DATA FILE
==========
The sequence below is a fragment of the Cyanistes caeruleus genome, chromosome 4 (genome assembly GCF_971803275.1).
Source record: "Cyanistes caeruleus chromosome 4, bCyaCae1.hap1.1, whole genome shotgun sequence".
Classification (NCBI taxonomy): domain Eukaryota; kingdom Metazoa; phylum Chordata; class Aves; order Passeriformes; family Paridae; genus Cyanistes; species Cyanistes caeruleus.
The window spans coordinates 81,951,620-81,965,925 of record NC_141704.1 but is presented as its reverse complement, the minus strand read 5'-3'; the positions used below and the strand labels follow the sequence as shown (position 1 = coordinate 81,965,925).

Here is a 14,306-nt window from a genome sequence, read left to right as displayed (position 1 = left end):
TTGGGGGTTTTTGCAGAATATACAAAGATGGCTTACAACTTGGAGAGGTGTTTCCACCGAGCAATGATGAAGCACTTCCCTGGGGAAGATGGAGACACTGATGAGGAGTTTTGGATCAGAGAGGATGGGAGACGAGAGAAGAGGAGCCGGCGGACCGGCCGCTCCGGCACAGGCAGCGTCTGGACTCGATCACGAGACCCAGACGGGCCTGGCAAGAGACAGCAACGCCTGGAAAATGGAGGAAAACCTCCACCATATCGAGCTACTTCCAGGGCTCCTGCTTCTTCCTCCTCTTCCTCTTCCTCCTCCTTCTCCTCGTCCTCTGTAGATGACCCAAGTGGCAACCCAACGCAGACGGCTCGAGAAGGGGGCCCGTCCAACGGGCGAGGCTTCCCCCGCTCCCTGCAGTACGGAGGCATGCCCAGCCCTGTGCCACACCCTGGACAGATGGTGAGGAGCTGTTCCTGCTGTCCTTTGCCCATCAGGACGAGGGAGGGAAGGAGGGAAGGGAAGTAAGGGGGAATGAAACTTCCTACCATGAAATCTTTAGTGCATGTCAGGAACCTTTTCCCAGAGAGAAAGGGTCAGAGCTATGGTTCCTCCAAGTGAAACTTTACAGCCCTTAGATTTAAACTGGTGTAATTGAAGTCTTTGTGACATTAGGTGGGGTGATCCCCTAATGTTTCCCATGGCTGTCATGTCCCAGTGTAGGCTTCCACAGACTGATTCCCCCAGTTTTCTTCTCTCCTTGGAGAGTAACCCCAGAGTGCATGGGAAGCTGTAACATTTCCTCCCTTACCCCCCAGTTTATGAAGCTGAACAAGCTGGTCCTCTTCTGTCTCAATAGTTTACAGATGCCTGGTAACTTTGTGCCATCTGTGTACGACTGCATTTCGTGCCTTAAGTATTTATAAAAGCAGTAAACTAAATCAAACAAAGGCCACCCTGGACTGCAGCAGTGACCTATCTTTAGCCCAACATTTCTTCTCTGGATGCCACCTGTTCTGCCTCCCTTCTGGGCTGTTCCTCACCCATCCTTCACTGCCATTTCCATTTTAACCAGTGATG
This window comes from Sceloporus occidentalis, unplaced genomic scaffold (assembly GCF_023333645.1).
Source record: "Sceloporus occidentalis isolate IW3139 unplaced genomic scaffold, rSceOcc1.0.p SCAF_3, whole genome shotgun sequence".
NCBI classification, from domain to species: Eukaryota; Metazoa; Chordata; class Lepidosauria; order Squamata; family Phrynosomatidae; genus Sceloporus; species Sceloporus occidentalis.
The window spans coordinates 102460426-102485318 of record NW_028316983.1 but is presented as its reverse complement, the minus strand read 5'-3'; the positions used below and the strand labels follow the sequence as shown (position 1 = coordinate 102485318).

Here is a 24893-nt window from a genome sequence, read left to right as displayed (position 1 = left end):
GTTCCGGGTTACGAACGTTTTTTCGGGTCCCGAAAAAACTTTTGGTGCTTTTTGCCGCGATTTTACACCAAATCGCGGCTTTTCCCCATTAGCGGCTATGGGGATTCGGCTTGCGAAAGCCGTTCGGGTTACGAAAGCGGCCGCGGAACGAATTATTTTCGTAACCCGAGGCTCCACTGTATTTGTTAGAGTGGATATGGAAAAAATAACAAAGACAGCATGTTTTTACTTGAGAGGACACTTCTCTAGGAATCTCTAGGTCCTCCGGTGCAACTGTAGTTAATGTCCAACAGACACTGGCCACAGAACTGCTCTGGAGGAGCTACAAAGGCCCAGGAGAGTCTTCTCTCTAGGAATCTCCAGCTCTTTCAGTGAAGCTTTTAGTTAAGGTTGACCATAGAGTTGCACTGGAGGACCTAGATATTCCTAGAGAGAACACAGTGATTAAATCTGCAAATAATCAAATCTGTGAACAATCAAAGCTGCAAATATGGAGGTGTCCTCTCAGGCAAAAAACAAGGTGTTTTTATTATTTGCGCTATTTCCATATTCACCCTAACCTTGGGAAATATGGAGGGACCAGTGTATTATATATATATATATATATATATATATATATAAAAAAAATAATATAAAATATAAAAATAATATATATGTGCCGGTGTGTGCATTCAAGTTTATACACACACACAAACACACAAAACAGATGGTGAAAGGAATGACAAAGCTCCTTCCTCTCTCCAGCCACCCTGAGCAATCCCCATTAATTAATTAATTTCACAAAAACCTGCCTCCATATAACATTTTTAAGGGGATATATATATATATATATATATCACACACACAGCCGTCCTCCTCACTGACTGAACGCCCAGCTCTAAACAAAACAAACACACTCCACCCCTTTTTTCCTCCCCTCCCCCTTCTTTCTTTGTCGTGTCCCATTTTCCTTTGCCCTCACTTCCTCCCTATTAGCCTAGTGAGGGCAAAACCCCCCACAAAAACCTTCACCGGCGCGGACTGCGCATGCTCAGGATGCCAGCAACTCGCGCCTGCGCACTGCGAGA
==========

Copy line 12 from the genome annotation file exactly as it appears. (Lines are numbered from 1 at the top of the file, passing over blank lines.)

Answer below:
GTTCCGGGTTACGAACGTTTTTTCGGGTCCCGAAAAAACTTTTGGTGCTTTTTGCCGCGATTTTACACCAAATCGCGGCTTTTCCCCATTAGCGGCTATGGGGATTCGGCTTGCGAAAGCCGTTCGGGTTACGAAAGCGGCCGCGGAACGAATTATTTTCGTAACCCGAGGCTCCACTGTATTTGTTAGAGTGGATATGGAAAAAATAACAAAGACAGCATGTTTTTACTTGAGAGGACACTTCTCTAGGAATCTCTAGGTCCTCCGGTGCAACTGTAGTTAATGTCCAACAGACACTGGCCACAGAACTGCTCTGGAGGAGCTACAAAGGCCCAGGAGAGTCTTCTCTCTAGGAATCTCCAGCTCTTTCAGTGAAGCTTTTAGTTAAGGTTGACCATAGAGTTGCACTGGAGGACCTAGATATTCCTAGAGAGAACACAGTGATTAAATCTGCAAATAATCAAATCTGTGAACAATCAAAGCTGCAAATATGGAGGTGTCCTCTCAGGCAAAAAACAAGGTGTTTTTATTATTTGCGCTATTTCCATATTCACCCTAACCTTGGGAAATATGGAGGGACCAGTGTATTATATATATATATATATATATATATATATATAAAAAAAATAATATAAAATATAAAAATAATATATATGTGCCGGTGTGTGCATTCAAGTTTATACACACACACAAACACACAAAACAGATGGTGAAAGGAATGACAAAGCTCCTTCCTCTCTCCAGCCACCCTGAGCAATCCCCATTAATTAATTAATTTCACAAAAACCTGCCTCCATATAACATTTTTAAGGGGATATATATATATATATATATATCACACACACAGCCGTCCTCCTCACTGACTGAACGCCCAGCTCTAAACAAAACAAACACACTCCACCCCTTTTTTCCTCCCCTCCCCCTTCTTTCTTTGTCGTGTCCCATTTTCCTTTGCCCTCACTTCCTCCCTATTAGCCTAGTGAGGGCAAAACCCCCCACAAAAACCTTCACCGGCGCGGACTGCGCATGCTCAGGATGCCAGCAACTCGCGCCTGCGCACTGCGAGA